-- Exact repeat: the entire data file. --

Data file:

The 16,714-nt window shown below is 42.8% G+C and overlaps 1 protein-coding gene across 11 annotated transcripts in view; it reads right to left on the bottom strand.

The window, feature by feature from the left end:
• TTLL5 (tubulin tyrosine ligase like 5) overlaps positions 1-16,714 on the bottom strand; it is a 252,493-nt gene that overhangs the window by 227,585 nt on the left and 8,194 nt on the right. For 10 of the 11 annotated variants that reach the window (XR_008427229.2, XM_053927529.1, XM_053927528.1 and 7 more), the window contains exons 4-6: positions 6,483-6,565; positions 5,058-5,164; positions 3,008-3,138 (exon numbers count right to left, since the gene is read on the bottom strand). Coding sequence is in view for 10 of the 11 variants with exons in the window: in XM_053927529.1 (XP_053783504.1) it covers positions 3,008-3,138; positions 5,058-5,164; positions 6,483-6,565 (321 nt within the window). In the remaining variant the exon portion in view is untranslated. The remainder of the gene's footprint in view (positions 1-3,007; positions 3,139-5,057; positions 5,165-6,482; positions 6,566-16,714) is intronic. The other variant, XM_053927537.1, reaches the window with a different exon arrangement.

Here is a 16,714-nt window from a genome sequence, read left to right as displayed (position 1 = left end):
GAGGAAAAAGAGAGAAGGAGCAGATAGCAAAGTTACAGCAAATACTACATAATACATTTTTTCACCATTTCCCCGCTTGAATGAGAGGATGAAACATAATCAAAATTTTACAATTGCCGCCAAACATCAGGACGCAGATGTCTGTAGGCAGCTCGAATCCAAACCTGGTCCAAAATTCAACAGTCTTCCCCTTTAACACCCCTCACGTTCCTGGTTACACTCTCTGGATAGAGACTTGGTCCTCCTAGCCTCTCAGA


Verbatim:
The 16,714-nt window shown below is 42.8% G+C and overlaps 1 protein-coding gene across 11 annotated transcripts in view; it reads right to left on the bottom strand.

The window, feature by feature from the left end:
• TTLL5 (tubulin tyrosine ligase like 5) overlaps positions 1-16,714 on the bottom strand; it is a 252,493-nt gene that overhangs the window by 227,585 nt on the left and 8,194 nt on the right. For 10 of the 11 annotated variants that reach the window (XR_008427229.2, XM_053927529.1, XM_053927528.1 and 7 more), the window contains exons 4-6: positions 6,483-6,565; positions 5,058-5,164; positions 3,008-3,138 (exon numbers count right to left, since the gene is read on the bottom strand). Coding sequence is in view for 10 of the 11 variants with exons in the window: in XM_053927529.1 (XP_053783504.1) it covers positions 3,008-3,138; positions 5,058-5,164; positions 6,483-6,565 (321 nt within the window). In the remaining variant the exon portion in view is untranslated. The remainder of the gene's footprint in view (positions 1-3,007; positions 3,139-5,057; positions 5,165-6,482; positions 6,566-16,714) is intronic. The other variant, XM_053927537.1, reaches the window with a different exon arrangement.

Here is a 16,714-nt window from a genome sequence, read left to right as displayed (position 1 = left end):
GAGGAAAAAGAGAGAAGGAGCAGATAGCAAAGTTACAGCAAATACTACATAATACATTTTTTCACCATTTCCCCGCTTGAATGAGAGGATGAAACATAATCAAAATTTTACAATTGCCGCCAAACATCAGGACGCAGATGTCTGTAGGCAGCTCGAATCCAAACCTGGTCCAAAATTCAACAGTCTTCCCCTTTAACACCCCTCACGTTCCTGGTTACACTCTCTGGATAGAGACTTGGTCCTCCTAGCCTCTCAGA